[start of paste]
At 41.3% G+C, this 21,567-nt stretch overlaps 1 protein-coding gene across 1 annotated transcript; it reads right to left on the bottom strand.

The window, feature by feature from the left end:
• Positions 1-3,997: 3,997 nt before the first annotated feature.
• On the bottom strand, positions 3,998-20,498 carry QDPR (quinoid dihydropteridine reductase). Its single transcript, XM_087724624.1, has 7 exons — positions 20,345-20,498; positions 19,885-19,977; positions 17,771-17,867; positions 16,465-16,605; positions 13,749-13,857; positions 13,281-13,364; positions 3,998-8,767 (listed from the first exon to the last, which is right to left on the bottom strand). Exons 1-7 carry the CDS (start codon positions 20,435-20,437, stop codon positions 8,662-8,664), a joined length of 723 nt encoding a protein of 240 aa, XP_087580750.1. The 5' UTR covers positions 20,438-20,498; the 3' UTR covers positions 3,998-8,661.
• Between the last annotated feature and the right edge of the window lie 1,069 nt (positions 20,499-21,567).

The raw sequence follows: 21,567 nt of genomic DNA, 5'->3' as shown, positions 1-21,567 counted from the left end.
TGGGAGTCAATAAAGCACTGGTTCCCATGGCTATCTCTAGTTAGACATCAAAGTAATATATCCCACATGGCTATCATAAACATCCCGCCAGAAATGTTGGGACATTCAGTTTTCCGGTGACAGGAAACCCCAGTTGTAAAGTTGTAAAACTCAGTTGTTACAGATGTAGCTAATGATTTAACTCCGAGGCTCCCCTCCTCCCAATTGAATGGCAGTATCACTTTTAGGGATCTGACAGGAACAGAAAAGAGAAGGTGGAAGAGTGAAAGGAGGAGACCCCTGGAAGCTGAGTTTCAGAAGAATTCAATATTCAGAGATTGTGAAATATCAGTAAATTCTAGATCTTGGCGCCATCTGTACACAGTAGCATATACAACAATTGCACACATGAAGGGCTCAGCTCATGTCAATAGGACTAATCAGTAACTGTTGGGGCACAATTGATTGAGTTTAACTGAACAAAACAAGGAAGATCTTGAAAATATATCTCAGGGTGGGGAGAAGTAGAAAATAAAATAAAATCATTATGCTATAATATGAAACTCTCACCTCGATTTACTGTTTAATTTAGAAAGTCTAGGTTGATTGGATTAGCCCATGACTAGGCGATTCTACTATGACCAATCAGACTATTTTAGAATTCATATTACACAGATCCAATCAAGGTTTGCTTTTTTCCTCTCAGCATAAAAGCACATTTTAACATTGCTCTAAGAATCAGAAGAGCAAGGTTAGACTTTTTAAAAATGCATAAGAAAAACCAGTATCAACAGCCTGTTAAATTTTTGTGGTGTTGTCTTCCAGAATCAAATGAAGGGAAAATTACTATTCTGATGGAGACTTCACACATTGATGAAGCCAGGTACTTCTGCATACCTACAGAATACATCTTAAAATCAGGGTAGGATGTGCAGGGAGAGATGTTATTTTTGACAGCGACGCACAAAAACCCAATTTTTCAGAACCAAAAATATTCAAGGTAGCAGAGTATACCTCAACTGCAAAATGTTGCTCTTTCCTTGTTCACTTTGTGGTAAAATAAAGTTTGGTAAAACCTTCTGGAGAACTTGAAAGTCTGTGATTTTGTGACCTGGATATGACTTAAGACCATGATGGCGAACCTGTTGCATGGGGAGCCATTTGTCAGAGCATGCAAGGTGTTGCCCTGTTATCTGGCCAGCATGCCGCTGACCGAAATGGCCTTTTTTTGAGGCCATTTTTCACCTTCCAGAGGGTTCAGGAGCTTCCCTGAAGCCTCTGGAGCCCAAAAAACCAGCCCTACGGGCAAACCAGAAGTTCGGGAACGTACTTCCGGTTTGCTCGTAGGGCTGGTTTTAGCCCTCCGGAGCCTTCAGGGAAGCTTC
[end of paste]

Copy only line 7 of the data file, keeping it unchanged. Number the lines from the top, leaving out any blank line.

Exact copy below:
TGGGAGTCAATAAAGCACTGGTTCCCATGGCTATCTCTAGTTAGACATCAAAGTAATATATCCCACATGGCTATCATAAACATCCCGCCAGAAATGTTGGGACATTCAGTTTTCCGGTGACAGGAAACCCCAGTTGTAAAGTTGTAAAACTCAGTTGTTACAGATGTAGCTAATGATTTAACTCCGAGGCTCCCCTCCTCCCAATTGAATGGCAGTATCACTTTTAGGGATCTGACAGGAACAGAAAAGAGAAGGTGGAAGAGTGAAAGGAGGAGACCCCTGGAAGCTGAGTTTCAGAAGAATTCAATATTCAGAGATTGTGAAATATCAGTAAATTCTAGATCTTGGCGCCATCTGTACACAGTAGCATATACAACAATTGCACACATGAAGGGCTCAGCTCATGTCAATAGGACTAATCAGTAACTGTTGGGGCACAATTGATTGAGTTTAACTGAACAAAACAAGGAAGATCTTGAAAATATATCTCAGGGTGGGGAGAAGTAGAAAATAAAATAAAATCATTATGCTATAATATGAAACTCTCACCTCGATTTACTGTTTAATTTAGAAAGTCTAGGTTGATTGGATTAGCCCATGACTAGGCGATTCTACTATGACCAATCAGACTATTTTAGAATTCATATTACACAGATCCAATCAAGGTTTGCTTTTTTCCTCTCAGCATAAAAGCACATTTTAACATTGCTCTAAGAATCAGAAGAGCAAGGTTAGACTTTTTAAAAATGCATAAGAAAAACCAGTATCAACAGCCTGTTAAATTTTTGTGGTGTTGTCTTCCAGAATCAAATGAAGGGAAAATTACTATTCTGATGGAGACTTCACACATTGATGAAGCCAGGTACTTCTGCATACCTACAGAATACATCTTAAAATCAGGGTAGGATGTGCAGGGAGAGATGTTATTTTTGACAGCGACGCACAAAAACCCAATTTTTCAGAACCAAAAATATTCAAGGTAGCAGAGTATACCTCAACTGCAAAATGTTGCTCTTTCCTTGTTCACTTTGTGGTAAAATAAAGTTTGGTAAAACCTTCTGGAGAACTTGAAAGTCTGTGATTTTGTGACCTGGATATGACTTAAGACCATGATGGCGAACCTGTTGCATGGGGAGCCATTTGTCAGAGCATGCAAGGTGTTGCCCTGTTATCTGGCCAGCATGCCGCTGACCGAAATGGCCTTTTTTTGAGGCCATTTTTCACCTTCCAGAGGGTTCAGGAGCTTCCCTGAAGCCTCTGGAGCCCAAAAAACCAGCCCTACGGGCAAACCAGAAGTTCGGGAACGTACTTCCGGTTTGCTCGTAGGGCTGGTTTTAGCCCTCCGGAGCCTTCAGGGAAGCTTC